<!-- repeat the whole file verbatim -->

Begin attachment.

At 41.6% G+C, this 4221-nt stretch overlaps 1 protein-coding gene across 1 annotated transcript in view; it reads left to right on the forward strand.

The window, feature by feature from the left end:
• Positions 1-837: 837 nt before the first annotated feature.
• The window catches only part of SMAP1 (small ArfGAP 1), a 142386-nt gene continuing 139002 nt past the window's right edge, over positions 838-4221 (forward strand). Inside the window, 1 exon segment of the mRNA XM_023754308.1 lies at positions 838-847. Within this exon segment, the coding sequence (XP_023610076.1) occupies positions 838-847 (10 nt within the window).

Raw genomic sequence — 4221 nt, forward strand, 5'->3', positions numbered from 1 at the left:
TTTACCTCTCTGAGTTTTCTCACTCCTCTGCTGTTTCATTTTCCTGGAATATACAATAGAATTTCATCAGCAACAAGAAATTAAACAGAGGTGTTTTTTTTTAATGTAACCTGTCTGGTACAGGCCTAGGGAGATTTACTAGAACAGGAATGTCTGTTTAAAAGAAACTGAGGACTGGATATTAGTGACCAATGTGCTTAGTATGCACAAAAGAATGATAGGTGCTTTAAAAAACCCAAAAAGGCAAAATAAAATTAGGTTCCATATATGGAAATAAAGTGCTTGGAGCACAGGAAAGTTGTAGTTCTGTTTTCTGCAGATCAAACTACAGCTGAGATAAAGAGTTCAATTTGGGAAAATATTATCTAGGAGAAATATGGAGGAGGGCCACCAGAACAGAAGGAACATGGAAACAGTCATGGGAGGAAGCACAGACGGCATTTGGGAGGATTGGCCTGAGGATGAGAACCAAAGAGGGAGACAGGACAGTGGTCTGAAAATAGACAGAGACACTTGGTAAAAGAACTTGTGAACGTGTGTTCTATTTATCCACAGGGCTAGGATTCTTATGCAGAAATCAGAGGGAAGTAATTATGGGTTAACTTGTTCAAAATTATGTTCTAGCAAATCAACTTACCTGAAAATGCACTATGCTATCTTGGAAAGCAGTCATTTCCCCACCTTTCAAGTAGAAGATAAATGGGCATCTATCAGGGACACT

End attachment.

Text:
At 41.6% G+C, this 4221-nt stretch overlaps 1 protein-coding gene across 1 annotated transcript in view; it reads left to right on the forward strand.

The window, feature by feature from the left end:
• Positions 1-837: 837 nt before the first annotated feature.
• The window catches only part of SMAP1 (small ArfGAP 1), a 142386-nt gene continuing 139002 nt past the window's right edge, over positions 838-4221 (forward strand). Inside the window, 1 exon segment of the mRNA XM_023754308.1 lies at positions 838-847. Within this exon segment, the coding sequence (XP_023610076.1) occupies positions 838-847 (10 nt within the window).

Raw genomic sequence — 4221 nt, forward strand, 5'->3', positions numbered from 1 at the left:
TTTACCTCTCTGAGTTTTCTCACTCCTCTGCTGTTTCATTTTCCTGGAATATACAATAGAATTTCATCAGCAACAAGAAATTAAACAGAGGTGTTTTTTTTTAATGTAACCTGTCTGGTACAGGCCTAGGGAGATTTACTAGAACAGGAATGTCTGTTTAAAAGAAACTGAGGACTGGATATTAGTGACCAATGTGCTTAGTATGCACAAAAGAATGATAGGTGCTTTAAAAAACCCAAAAAGGCAAAATAAAATTAGGTTCCATATATGGAAATAAAGTGCTTGGAGCACAGGAAAGTTGTAGTTCTGTTTTCTGCAGATCAAACTACAGCTGAGATAAAGAGTTCAATTTGGGAAAATATTATCTAGGAGAAATATGGAGGAGGGCCACCAGAACAGAAGGAACATGGAAACAGTCATGGGAGGAAGCACAGACGGCATTTGGGAGGATTGGCCTGAGGATGAGAACCAAAGAGGGAGACAGGACAGTGGTCTGAAAATAGACAGAGACACTTGGTAAAAGAACTTGTGAACGTGTGTTCTATTTATCCACAGGGCTAGGATTCTTATGCAGAAATCAGAGGGAAGTAATTATGGGTTAACTTGTTCAAAATTATGTTCTAGCAAATCAACTTACCTGAAAATGCACTATGCTATCTTGGAAAGCAGTCATTTCCCCACCTTTCAAGTAGAAGATAAATGGGCATCTATCAGGGACACT